Until now, Project M3's benefitted from increased power, braking, and handling performance, as well as nice improvements to the interior and exterior aesthetics. But keeping things cool under the hood is something we haven't touched on yet, and we do so today with an all aluminum radiator from Koyorad!
In the last segment covering the engine build on our 5.0 liter Mustang, we addressed the top end with CNC ported heads and camshafts from Ford Motorsports. Now it's time to fortify the engine's bottom end so we can have a screaming high-revving naturally aspirated Coyote engine that is still reliable.
Our target for this build is to have a safe 8000 rpm redline, wheel horsepower in the high 400 range and run on 91 octane California pump gas with reliability and track car endurance. We feel that this stuff is all pretty easily done.
The interesting thing about a massive (re)wiring project is that a really, really large portion of the project does not even involve touching wires. Think about it for a moment. Once the car is completely gutted, and you’ve made your electronic components selection, and you’ve plunked down your hard-earned pennies to get the electronics into your hands, you now have to figure out where to place everything. And, if you want to do it right, that means fabrication. Double stick tape only goes so far.
A proper race car is nothing without control and control comes in the form of a number of components that help one another work to their maximum efficiency. Tires of course are a huge part of control but just putting sticky tires on an otherwise stock car wont do you as much good as you think. You need a proper suspension setup to match.
Many of us out there, new or otherwise to our beloved car culture, don’t realize the difference between a track car and a race car and it has nothing to do with lap time. What makes a proper race car is not horsepower or giant tires it’s all about optimization of a given platform the only limitations being budget and a rule book. A proper race car has thousands of man hours into it on things that you’ll never see unless pointed out. A proper race car is re-built and re-imagined from the ground up.
Our Project Mustang came stock with pretty decent brakes. From the factory our Ford features 4 piston Brembo calipers with 355x32mm one piece rotors. However, we still wanted to upgrade our brakes as our much wider tires, 20" wheels, upgraded suspension and engine would stress the brakes a lot more. Our Mustang also weighs a punishing 3700lbs with really cooks the brakes. The Ford factory has put larger brakes on some of the higher end SN197 Mustangs so we figured we should follow suit as well.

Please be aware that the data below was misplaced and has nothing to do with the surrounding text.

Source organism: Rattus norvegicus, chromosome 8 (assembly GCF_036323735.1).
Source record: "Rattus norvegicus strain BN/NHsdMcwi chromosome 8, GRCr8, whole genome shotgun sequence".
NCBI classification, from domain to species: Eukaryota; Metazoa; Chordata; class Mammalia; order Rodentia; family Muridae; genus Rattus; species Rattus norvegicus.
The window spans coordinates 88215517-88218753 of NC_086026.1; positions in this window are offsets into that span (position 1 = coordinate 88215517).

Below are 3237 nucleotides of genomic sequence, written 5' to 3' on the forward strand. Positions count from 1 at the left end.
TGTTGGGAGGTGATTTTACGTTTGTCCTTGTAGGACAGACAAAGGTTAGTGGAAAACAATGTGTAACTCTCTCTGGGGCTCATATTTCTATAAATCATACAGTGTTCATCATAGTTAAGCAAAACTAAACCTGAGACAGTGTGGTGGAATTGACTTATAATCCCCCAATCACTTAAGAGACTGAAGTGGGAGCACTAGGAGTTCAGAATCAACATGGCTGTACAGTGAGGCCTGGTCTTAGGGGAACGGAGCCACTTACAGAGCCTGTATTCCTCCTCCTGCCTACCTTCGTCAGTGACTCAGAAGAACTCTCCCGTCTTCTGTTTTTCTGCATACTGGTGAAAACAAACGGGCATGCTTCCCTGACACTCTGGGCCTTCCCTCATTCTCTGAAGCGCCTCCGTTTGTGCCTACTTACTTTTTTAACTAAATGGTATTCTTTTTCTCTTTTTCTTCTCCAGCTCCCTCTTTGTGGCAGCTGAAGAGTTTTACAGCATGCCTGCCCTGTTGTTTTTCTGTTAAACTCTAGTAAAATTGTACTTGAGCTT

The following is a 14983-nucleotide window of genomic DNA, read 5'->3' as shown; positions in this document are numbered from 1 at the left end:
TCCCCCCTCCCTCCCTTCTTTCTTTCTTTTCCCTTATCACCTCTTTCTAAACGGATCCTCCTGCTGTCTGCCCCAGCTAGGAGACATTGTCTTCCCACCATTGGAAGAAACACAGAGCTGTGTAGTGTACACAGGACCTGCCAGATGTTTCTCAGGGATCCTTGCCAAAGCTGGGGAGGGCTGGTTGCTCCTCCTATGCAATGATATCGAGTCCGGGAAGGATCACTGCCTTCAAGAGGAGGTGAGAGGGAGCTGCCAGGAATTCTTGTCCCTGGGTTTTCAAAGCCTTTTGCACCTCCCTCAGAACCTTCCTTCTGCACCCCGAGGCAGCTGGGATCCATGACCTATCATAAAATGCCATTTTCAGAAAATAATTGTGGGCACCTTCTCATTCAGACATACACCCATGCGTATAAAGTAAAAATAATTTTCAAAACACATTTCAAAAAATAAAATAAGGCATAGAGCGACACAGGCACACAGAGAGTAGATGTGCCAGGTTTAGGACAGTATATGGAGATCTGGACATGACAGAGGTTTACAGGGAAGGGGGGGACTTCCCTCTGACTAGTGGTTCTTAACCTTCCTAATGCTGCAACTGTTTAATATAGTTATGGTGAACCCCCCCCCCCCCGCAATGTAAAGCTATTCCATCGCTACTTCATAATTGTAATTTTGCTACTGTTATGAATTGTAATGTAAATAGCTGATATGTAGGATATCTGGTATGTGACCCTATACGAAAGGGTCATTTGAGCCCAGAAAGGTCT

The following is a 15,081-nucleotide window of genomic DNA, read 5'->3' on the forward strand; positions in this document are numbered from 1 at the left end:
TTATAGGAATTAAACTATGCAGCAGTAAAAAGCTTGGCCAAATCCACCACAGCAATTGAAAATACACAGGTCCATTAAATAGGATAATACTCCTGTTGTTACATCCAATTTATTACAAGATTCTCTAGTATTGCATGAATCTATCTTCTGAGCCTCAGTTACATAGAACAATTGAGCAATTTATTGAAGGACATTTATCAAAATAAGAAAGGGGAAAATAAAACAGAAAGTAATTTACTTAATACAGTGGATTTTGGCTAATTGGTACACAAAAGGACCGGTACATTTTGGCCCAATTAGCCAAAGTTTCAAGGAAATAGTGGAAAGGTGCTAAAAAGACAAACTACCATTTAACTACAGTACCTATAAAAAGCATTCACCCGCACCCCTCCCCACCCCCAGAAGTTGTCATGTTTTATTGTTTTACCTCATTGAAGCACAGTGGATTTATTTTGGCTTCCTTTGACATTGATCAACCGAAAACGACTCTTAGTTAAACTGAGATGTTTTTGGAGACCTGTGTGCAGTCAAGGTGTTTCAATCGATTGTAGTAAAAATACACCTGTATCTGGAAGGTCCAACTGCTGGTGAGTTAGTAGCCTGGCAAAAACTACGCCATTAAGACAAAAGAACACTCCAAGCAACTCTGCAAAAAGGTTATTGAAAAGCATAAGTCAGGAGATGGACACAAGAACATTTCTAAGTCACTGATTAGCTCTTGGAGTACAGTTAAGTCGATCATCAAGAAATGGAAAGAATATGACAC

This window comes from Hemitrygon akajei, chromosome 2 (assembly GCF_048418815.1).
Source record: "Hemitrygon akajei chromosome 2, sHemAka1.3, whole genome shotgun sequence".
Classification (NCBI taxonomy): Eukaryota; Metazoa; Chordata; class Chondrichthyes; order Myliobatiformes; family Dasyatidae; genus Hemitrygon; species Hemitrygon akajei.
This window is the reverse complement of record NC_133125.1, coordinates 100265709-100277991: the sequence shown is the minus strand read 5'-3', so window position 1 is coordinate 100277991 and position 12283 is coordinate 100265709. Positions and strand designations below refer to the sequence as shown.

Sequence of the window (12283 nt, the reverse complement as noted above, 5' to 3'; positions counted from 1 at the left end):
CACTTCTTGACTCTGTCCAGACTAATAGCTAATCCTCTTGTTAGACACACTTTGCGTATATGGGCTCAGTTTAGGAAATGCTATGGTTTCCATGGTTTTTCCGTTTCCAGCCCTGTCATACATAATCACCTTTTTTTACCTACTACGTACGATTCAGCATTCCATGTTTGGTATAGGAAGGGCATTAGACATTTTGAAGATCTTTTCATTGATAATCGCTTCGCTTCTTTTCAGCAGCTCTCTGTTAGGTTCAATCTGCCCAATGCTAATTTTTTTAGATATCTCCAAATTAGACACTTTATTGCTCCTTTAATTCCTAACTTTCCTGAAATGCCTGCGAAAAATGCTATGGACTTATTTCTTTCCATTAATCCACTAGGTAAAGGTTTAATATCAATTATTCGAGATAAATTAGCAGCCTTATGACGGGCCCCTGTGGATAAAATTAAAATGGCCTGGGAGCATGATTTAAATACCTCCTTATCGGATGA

We not only install one of the best short shift kits money can buy, but also test a lightweight clutch and flywheel--on the dyno! How often do we see publications spending the time doing that? Does it make a difference? We answer that here, plus we check out a supercharged E46 M3 racer that rolled into Modified by KC's shop that day!
So far we have tried some easy bolt ons like a manifold spacer, headers, high flow cats and exhaust on our 350Z all with good results. Naturally at this point it is time to change camshafts to get more bolt on power out of our VQ35DE engine. One thing that discourages many people from going this route is that changing cams on a VQ engine is quite a big job. Having two banks of cylinders and 4 cams is a lot of the reason. It's not super hard technically but it requires at least a couple days of wrenching and some care has to be taken to avoid problems.
Time consuming or not, camshafts are the next logical progression in the evolution of Project 350Z so we asked our friends at Jim Wolf Technology or JWT to provide us with some of their excellent C2 cams. We chose the C2 because they were probably the biggest practical camshafts that would work in the stock bottom end engine.
by Nick Betz
There comes a time in a project build when you just have to throw everything out the window and rewrite your storyboard. Over the years we’ve been bolting on parts to Project E36 323is and not seeing the gains we were looking for. Sure it’s been fun but it’s time to make some real power. We had plans for an M50 manifold swap paired with M3 cams, bigger air meter, headers and throttle body but as the old adage goes, there’s no replacement for displacement, so that’s where our journey has taken us.